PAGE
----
Come on, tell me who are you: Andy Williams and friends
Question: I've been a fan of Andy Williams for years and years, but I can't remember: Was The Andy Williams Show his first TV series? Thank you for your help; I'm a fan of yours, too.
Answer: Technically speaking, no, Nancy, though what constitutes a regular series in this case isn't an easy call. Williams' first regular TV gig was The Andy Williams and June Valli Show, which ran twice a week in 15-minute segments in the summer of 1957. The following year Williams again landed a summer show, The Chevy Showroom Starring Andy Williams, when he was asked to fill in while Pat Boone took a break. He then met with success the year after doing the same thing for Garry Moore. You could argue, however, that until Williams landed NBC's The Andy Williams Show in 1962, he wasn't really given a true series that was all his own. Certainly TV Guide didn't think so, since it ran several stories lamenting the fact that no one could find a place for him.
The odd thing about Williams' career at the time was that the industry seemed unable to figure out what to do with him even though he was very popular. Having honed his singing chops with his brothers before heading out on his own and later meeting with approval on Steve Allen's Tonight show, Williams was a successful night-club singer who'd put out multiple records with sales topping 500,000 and had headlined several big specials. Yet the TV people insisted he couldn't carry his own vehicle because he wasn't a clearly defined personality; he was just a singer.
Williams, a native of tiny Wall Lake, Iowa, didn't see it that way. "I see myself as a farm boy in an impeccably tailored tuxedo, singing astride a tractor," he told TV Guide in 1963. Trouble was, even his head writer, Mort Green, talked freely about struggling to define Williams. First they said he was a Bing Crosby-type, or "long-wearing TV personality." The problem there was that Crosby was able to joke about himself, his family, his money and his life because viewers already knew all about him, and they didn't know much at all about Williams. "This is not a writing job," Green said. "We are molding a personality that exists, and making it identifiable to 30 million people. People like people, not things. I figure if Isaac Stern plays a composition it's got a good chance, but if my cousin Irving plays it, I don't like the composition. I don't like my cousin Irving. We had to make sure Andy wasn't my cousin Irving."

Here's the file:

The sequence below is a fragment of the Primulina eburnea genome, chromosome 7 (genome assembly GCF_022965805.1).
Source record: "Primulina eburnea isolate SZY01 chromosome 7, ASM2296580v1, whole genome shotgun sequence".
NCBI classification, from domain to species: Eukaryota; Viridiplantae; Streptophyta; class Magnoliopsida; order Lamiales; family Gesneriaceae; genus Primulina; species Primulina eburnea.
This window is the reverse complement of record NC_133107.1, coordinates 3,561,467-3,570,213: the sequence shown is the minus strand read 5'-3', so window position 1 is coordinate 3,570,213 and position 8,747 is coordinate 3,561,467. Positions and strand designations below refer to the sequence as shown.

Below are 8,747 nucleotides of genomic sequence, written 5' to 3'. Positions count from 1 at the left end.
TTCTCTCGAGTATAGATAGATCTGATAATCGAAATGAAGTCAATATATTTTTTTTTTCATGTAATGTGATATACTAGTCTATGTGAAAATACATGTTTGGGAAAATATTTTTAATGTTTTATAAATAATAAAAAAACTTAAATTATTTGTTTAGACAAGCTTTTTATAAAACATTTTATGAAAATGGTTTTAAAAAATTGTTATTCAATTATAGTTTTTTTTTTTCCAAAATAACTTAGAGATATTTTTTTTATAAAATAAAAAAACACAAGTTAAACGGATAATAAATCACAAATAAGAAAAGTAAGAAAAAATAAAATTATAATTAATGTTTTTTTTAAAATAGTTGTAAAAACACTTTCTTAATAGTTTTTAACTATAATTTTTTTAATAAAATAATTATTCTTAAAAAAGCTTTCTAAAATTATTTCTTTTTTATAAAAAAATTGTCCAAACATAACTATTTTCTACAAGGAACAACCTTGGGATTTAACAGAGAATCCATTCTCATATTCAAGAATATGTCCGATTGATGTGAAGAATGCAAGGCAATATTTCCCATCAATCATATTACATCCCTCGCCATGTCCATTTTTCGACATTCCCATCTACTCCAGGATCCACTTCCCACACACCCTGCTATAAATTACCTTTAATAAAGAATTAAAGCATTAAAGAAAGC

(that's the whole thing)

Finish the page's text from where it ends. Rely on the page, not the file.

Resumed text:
Early on, Williams' image was that of the small-town charmer from the Midwest. But ratings were low, so the producers tried to broaded the show's appeal (notably by adding the Osmond Brothers). "I admit there are times when I'm confused about what I am," Williams said at the time. "But I go along because this seems to be what I should be doing."
By 1965, however, when TV Guide checked in with Williams again, he'd been moved around the NBC schedule a couple times and his ratings were improved. Yet the nagging "personality" problem was still nearly all anyone talked about, and the "tractor" comment had become a regret. "I'm sorry I said that," Williams admitted. "Someone told me to say it. I let myself be led too much. No, I don't think I'm a farm boy. I'm an average man who developed certain interests in cultural directions.... I resented all that publicity about finding my image. It made me look as if I had no personality."
And four years later, it was still a major focus of the interview. "I don't know how that 'image' stuff got started," Williams said in 1969. "Maybe they figured I needed some jazzing up.... All the producers could talk about was how they were going to make me successful. Rather than take me for what I was or what I could do, they kept saying, 'Don't wear too-severe pants, get a natural-shoulder jacket, don't wear your hair too long, put on a sweater and sit on a stool.' I became a little uncertain of what was really me."
Perhaps, but the audience didn't seem to. Despite all the talk of Williams' fuzzy identity, he kept his Andy Williams Show on the air until July 1971 — a healthy run — followed up by years of well-received specials and continued to post strong record sales. In addition, he currently runs a successful theater in family-friendly Branson, Mo. Not bad for a guy with no identity, huh?